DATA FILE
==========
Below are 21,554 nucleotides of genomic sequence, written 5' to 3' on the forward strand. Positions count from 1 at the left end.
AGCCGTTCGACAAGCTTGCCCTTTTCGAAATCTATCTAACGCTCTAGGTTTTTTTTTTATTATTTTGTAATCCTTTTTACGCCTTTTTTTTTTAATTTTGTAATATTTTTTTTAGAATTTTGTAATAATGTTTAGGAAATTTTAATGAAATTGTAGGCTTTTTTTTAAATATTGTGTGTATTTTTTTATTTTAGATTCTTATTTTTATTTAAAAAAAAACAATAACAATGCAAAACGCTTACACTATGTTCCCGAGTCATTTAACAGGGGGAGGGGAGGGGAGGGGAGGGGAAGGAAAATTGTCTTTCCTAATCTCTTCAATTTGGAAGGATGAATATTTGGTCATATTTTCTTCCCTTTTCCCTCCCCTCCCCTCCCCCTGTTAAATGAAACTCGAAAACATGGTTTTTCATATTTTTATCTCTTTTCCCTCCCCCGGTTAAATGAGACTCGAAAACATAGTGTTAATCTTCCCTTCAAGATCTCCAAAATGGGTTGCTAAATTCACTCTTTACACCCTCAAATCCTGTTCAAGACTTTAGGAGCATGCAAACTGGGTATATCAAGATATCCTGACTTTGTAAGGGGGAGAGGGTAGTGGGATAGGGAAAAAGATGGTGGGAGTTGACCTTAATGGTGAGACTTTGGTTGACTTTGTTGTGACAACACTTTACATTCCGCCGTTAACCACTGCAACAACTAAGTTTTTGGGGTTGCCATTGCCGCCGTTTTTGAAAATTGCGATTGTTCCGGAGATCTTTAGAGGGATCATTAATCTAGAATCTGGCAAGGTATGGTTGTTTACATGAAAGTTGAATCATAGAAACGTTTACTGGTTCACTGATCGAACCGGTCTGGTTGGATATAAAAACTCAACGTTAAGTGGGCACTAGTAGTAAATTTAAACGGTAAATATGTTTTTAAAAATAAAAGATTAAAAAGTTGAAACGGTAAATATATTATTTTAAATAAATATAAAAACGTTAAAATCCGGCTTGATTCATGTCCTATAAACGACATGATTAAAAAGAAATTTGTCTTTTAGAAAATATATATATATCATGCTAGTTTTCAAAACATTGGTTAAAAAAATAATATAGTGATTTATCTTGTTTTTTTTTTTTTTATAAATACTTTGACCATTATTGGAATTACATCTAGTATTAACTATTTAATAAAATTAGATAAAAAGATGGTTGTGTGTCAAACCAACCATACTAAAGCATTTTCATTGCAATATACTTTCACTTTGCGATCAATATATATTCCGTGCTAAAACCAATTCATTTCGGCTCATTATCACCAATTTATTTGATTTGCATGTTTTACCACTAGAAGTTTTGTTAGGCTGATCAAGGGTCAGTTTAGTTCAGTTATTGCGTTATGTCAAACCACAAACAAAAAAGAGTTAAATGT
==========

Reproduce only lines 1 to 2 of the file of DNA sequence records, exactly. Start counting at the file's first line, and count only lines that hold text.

Below are 21,554 nucleotides of genomic sequence, written 5' to 3' on the forward strand. Positions count from 1 at the left end.
AGCCGTTCGACAAGCTTGCCCTTTTCGAAATCTATCTAACGCTCTAGGTTTTTTTTTTATTATTTTGTAATCCTTTTTACGCCTTTTTTTTTTAATTTTGTAATATTTTTTTTAGAATTTTGTAATAATGTTTAGGAAATTTTAATGAAATTGTAGGCTTTTTTTTAAATATTGTGTGTATTTTTTTATTTTAGATTCTTATTTTTATTTAAAAAAAAACAATAACAATGCAAAACGCTTACACTATGTTCCCGAGTCATTTAACAGGGGGAGGGGAGGGGAGGGGAGGGGAAGGAAAATTGTCTTTCCTAATCTCTTCAATTTGGAAGGATGAATATTTGGTCATATTTTCTTCCCTTTTCCCTCCCCTCCCCTCCCCCTGTTAAATGAAACTCGAAAACATGGTTTTTCATATTTTTATCTCTTTTCCCTCCCCCGGTTAAATGAGACTCGAAAACATAGTGTTAATCTTCCCTTCAAGATCTCCAAAATGGGTTGCTAAATTCACTCTTTACACCCTCAAATCCTGTTCAAGACTTTAGGAGCATGCAAACTGGGTATATCAAGATATCCTGACTTTGTAAGGGGGAGAGGGTAGTGGGATAGGGAAAAAGATGGTGGGAGTTGACCTTAATGGTGAGACTTTGGTTGACTTTGTTGTGACAACACTTTACATTCCGCCGTTAACCACTGCAACAACTAAGTTTTTGGGGTTGCCATTGCCGCCGTTTTTGAAAATTGCGATTGTTCCGGAGATCTTTAGAGGGATCATTAATCTAGAATCTGGCAAGGTATGGTTGTTTACATGAAAGTTGAATCATAGAAACGTTTACTGGTTCACTGATCGAACCGGTCTGGTTGGATATAAAAACTCAACGTTAAGTGGGCACTAGTAGTAAATTTAAACGGTAAATATGTTTTTAAAAATAAAAGATTAAAAAGTTGAAACGGTAAATATATTATTTTAAATAAATATAAAAACGTTAAAATCCGGCTTGATTCATGTCCTATAAACGACATGATTAAAAAGAAATTTGTCTTTTAGAAAATATATATATATCATGCTAGTTTTCAAAACATTGGTTAAAAAAATAATATAGTGATTTATCTTGTTTTTTTTTTTTTTATAAATACTTTGACCATTATTGGAATTACATCTAGTATTAACTATTTAATAAAATTAGATAAAAAGATGGTTGTGTGTCAAACCAACCATACTAAAGCATTTTCATTGCAATATACTTTCACTTTGCGATCAATATATATTCCGTGCTAAAACCAATTCATTTCGGCTCATTATCACCAATTTATTTGATTTGCATGTTTTACCACTAGAAGTTTTGTTAGGCTGATCAAGGGTCAGTTTAGTTCAGTTATTGCGTTATGTCAAACCACAAACAAAAAAGAGTTAAATGT